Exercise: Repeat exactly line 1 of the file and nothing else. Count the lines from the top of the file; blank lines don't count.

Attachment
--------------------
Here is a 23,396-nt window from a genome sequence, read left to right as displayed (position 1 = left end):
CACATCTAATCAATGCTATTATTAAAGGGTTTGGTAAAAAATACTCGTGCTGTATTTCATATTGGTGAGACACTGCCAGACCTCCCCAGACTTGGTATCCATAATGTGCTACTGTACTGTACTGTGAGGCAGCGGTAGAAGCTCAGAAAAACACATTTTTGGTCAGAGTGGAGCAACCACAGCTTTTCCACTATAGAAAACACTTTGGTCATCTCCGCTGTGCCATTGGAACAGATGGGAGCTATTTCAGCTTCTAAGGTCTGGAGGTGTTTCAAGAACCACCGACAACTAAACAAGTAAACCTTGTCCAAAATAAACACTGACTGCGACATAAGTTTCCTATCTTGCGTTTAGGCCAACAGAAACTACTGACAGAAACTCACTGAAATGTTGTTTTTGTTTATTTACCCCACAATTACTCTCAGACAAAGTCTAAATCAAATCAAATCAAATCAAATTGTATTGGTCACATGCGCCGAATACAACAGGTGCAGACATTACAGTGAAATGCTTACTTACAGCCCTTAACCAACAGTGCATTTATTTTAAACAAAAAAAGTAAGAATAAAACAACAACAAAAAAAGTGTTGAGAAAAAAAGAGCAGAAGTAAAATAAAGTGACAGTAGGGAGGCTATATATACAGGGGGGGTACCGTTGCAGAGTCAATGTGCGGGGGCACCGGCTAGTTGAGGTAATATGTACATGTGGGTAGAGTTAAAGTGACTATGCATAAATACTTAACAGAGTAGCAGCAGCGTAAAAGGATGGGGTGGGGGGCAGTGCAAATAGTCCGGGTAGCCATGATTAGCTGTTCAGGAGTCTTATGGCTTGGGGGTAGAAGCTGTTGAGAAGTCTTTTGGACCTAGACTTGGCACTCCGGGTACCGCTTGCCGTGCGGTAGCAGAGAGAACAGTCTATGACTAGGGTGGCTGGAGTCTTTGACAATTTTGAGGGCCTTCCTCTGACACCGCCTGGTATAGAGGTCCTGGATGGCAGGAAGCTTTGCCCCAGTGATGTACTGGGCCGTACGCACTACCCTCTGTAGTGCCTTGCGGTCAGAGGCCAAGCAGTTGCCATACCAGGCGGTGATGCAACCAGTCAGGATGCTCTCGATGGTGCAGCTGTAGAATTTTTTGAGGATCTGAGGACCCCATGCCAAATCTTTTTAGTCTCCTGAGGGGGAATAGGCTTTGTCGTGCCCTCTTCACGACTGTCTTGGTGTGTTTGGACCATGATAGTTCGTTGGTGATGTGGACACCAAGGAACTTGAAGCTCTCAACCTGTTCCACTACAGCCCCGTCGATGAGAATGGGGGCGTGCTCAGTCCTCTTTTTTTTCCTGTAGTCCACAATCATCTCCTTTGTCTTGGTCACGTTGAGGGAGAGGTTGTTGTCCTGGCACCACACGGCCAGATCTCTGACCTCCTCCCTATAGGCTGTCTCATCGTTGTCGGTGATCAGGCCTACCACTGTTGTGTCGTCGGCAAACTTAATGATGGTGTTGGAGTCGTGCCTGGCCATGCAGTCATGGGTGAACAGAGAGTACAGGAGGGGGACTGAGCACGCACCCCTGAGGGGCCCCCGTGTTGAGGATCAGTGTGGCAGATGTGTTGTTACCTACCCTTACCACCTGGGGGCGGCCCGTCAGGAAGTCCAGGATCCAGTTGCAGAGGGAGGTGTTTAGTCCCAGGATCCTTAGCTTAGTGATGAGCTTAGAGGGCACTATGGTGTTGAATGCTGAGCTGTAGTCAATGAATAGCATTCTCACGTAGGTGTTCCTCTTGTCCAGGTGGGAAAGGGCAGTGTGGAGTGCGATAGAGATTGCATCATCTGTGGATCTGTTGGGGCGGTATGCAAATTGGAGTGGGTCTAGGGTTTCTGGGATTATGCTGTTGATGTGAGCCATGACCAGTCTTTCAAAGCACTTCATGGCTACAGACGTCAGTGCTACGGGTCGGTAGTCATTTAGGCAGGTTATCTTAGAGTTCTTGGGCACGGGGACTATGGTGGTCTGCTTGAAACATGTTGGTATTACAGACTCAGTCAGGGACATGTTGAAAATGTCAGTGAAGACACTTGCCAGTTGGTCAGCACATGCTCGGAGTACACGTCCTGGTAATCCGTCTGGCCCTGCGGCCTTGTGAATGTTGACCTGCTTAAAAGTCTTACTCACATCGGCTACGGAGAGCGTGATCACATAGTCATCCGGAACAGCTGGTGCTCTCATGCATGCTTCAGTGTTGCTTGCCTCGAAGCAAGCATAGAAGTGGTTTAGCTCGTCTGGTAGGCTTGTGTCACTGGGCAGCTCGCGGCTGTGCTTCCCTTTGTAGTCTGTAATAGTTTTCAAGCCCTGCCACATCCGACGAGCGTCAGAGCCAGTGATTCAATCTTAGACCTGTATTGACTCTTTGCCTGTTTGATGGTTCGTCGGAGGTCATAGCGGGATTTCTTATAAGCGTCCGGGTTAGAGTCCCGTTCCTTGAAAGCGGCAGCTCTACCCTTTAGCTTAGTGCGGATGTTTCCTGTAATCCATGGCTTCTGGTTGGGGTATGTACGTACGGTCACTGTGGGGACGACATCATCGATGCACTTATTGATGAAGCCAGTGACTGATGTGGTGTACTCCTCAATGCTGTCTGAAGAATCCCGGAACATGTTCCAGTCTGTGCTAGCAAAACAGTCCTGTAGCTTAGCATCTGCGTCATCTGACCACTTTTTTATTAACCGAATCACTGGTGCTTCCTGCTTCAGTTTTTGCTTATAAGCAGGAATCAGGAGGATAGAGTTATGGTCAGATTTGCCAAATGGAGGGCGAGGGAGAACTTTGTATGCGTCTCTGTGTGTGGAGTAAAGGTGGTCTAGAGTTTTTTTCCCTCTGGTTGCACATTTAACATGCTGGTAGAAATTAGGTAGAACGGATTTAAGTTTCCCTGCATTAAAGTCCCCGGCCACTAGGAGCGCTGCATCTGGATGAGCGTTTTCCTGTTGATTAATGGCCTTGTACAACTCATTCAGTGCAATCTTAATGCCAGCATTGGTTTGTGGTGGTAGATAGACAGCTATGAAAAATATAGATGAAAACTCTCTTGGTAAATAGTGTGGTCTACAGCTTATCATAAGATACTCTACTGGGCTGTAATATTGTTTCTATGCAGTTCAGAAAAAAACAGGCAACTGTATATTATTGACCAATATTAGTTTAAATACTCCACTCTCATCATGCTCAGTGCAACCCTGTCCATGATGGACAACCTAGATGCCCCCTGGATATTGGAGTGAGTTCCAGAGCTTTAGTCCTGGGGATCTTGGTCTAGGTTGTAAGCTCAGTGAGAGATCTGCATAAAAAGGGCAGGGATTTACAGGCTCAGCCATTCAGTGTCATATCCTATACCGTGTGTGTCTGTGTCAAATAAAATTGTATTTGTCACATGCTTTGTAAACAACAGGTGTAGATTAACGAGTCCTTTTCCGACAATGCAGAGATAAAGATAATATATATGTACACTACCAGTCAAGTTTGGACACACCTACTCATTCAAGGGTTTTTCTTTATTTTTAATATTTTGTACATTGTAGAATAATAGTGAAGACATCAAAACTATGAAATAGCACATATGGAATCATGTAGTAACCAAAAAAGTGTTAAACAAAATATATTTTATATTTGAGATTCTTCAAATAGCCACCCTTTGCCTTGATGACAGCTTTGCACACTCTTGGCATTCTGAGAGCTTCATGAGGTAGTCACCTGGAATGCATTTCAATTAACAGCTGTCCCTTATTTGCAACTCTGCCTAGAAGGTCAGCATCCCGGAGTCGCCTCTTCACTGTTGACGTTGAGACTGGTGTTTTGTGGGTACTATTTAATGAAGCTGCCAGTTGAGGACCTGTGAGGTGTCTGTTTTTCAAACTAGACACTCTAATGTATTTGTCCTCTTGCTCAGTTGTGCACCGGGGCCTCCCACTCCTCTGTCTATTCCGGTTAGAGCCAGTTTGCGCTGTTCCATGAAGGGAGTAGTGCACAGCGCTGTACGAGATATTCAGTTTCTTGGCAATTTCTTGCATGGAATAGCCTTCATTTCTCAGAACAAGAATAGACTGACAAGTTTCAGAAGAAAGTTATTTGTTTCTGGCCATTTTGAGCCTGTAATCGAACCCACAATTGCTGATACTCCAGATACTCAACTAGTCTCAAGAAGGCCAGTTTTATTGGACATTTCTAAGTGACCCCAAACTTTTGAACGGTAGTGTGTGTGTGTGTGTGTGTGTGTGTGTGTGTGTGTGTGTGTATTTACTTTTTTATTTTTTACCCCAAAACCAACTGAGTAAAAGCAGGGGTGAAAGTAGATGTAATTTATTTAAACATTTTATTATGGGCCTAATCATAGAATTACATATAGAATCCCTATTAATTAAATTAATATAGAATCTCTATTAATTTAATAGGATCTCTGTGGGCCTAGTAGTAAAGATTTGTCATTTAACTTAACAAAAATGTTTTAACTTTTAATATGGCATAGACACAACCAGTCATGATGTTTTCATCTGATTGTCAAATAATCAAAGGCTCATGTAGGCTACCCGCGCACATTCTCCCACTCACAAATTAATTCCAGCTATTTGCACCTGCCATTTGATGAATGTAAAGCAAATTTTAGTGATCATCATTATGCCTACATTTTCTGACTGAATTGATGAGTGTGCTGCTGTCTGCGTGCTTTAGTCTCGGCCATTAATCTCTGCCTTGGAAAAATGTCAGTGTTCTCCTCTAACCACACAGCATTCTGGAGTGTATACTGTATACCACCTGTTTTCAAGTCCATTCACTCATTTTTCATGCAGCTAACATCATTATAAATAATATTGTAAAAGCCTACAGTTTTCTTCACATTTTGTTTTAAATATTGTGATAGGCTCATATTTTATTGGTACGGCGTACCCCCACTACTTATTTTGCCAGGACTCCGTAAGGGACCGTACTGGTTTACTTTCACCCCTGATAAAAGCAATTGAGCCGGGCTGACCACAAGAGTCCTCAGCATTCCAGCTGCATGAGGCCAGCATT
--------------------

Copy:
Here is a 23,396-nt window from a genome sequence, read left to right as displayed (position 1 = left end):